Healthcare leaders’ and elected politicians’ approach to support-systems and requirements for complying with quality and safety regulation in nursing homes – a case study
Peer reviewed, Journal article
MetadataShow full item record
Original versionBMC Health Services Research. 2023, 23 (1), . 10.1186/s12913-023-09906-6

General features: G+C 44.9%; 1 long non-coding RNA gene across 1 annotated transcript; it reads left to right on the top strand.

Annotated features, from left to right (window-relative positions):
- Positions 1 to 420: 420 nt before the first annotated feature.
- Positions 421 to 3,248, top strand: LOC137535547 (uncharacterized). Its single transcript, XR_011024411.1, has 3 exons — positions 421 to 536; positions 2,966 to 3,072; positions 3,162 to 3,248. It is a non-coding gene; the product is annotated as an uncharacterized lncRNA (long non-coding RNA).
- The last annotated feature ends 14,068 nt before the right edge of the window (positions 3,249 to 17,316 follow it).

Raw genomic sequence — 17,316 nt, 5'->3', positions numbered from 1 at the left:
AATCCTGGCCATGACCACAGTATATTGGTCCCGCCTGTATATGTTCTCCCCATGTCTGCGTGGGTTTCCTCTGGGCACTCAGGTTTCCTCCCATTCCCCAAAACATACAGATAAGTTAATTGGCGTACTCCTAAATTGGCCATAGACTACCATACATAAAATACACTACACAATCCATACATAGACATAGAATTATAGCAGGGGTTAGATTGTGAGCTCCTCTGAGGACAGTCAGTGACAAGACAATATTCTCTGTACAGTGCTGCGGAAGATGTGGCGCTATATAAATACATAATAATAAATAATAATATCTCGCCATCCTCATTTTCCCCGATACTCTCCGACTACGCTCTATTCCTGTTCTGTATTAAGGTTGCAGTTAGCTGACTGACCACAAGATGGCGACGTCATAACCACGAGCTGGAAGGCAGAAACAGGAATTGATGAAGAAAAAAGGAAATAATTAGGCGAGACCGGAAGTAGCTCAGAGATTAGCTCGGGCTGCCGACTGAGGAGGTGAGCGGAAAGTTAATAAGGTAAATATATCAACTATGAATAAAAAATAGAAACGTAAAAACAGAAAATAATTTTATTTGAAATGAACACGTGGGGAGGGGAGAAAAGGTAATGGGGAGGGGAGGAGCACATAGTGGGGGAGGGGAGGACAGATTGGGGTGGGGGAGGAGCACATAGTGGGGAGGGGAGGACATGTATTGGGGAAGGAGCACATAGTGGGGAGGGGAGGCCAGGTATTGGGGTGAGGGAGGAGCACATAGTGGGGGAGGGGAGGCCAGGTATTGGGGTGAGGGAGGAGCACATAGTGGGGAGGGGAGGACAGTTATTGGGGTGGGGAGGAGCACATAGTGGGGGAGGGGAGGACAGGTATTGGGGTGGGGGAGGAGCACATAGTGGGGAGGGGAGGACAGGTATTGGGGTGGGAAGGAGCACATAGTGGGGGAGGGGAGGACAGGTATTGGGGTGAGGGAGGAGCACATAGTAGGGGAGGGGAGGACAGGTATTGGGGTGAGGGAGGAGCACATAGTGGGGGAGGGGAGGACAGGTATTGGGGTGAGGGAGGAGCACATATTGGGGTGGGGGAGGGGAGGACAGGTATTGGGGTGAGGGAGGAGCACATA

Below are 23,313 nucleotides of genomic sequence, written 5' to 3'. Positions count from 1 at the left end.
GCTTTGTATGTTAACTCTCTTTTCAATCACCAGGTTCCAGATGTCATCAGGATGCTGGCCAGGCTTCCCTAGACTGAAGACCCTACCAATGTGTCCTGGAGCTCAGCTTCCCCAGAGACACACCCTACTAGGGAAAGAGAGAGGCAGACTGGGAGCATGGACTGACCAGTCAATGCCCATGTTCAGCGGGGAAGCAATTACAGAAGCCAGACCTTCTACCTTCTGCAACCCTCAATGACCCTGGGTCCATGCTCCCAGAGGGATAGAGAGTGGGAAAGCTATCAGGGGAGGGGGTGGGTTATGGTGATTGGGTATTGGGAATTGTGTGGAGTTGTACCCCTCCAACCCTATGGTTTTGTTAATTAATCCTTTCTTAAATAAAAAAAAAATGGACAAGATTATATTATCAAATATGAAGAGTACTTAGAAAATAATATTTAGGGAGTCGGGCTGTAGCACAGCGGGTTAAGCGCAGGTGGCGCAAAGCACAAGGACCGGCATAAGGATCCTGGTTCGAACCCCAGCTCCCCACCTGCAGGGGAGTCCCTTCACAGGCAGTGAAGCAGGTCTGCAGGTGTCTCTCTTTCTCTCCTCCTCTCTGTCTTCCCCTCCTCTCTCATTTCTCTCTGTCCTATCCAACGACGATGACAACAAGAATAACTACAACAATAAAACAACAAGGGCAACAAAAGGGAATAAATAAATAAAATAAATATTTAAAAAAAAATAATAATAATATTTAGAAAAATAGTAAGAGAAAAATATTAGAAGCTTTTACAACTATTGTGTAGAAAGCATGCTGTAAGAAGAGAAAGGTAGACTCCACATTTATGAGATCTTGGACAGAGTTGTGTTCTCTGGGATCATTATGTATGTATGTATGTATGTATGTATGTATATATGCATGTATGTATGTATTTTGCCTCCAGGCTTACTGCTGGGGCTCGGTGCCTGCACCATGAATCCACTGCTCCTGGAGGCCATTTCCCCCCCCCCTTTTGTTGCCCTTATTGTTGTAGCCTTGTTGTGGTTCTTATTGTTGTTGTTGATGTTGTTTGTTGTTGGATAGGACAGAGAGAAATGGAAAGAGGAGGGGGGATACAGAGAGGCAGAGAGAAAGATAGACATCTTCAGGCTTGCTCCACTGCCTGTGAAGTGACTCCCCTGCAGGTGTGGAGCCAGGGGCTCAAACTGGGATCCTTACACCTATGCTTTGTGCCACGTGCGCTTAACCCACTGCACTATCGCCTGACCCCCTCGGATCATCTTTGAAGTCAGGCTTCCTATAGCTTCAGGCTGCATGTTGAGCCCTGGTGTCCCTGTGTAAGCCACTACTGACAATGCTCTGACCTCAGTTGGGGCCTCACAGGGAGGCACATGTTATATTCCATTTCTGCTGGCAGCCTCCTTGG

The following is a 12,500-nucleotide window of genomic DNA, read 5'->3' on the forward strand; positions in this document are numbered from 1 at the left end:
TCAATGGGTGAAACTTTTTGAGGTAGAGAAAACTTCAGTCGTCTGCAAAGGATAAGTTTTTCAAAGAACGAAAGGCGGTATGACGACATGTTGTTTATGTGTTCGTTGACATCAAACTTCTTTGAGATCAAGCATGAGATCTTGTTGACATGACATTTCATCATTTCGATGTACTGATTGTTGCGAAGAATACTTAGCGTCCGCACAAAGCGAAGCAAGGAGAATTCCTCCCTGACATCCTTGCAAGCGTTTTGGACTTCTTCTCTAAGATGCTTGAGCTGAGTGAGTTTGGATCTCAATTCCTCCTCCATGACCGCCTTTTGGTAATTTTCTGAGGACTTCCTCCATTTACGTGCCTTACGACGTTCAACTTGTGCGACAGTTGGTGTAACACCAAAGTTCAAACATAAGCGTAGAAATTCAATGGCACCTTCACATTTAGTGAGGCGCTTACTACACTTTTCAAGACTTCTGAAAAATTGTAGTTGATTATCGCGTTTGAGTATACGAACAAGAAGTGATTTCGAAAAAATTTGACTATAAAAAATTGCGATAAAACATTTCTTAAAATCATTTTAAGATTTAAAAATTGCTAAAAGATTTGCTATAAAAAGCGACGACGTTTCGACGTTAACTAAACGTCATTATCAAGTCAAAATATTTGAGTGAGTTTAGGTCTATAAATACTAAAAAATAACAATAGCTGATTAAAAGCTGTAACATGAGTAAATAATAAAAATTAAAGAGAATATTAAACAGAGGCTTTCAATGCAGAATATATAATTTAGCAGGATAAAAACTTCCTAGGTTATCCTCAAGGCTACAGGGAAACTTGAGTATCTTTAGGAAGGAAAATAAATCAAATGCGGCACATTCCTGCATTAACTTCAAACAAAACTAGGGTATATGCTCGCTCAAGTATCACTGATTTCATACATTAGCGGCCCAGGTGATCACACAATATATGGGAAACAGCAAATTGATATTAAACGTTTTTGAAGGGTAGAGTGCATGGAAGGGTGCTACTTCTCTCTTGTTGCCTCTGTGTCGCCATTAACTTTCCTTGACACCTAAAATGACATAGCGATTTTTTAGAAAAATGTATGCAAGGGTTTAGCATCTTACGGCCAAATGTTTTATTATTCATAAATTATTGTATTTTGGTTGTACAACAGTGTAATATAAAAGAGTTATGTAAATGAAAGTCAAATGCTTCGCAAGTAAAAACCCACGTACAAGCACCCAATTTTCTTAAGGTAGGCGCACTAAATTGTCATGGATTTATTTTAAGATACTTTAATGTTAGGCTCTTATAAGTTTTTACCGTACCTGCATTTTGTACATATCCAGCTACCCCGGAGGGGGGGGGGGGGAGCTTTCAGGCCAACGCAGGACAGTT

Background Healthcare leaders play an important and complex role in managing and handling the dual responsibility of both Health, Safety and Environment (HSE) for workers and quality and patient safety (QPS). There is a need for better understanding of how healthcare leaders and decision makers organize and create support structures to handle these combined responsibilities in practice. The aim of this study was to explore how healthcare leaders and elected politicians organize, control, and follow up the work of HSE and QPS in a Norwegian nursing home context. Moreover, we explore how they interpret, negotiate, and manage the dual responsibility and possible tensions between employee health and safety, and patient safety and quality of service delivery. Methods The study was conducted in 2022 as a case study exploring the experience of healthcare leaders and elected politicians in five municipalities responsible for providing nursing homes services in Norway. Elected politicians (18) and healthcare leaders (11) participated in focus group interviews (5) and individual interviews (11). Data were analyzed using inductive thematic analysis. Results The analysis identified five main themes explaining how the healthcare leaders and elected politicians organize, control, and follow up the work of HSE and QPS: 1. Establish frameworks and room for maneuver in the work with HSE and QPS. 2. Create good routines and channels for communication and collaboration. 3. Build a culture for a health-promoting work environment and patient safety. 4. Create systems to handle the possible tensions in the dual responsibility between caring for employees and quality and safety in service delivery. 5. Define clear boundaries in responsibility between politics and administration. Conclusions The study showed that healthcare leaders and elected politicians who are responsible for ensuring sound systems for quality and safety for both patients and staff, do experience tensions in handling this dual responsibility. They acknowledge the need to create systems and awareness for the responsibility and argue that there is a need to better separate the roles and boundaries between elected politicians and the healthcare administration in the execution of HSE and QPS.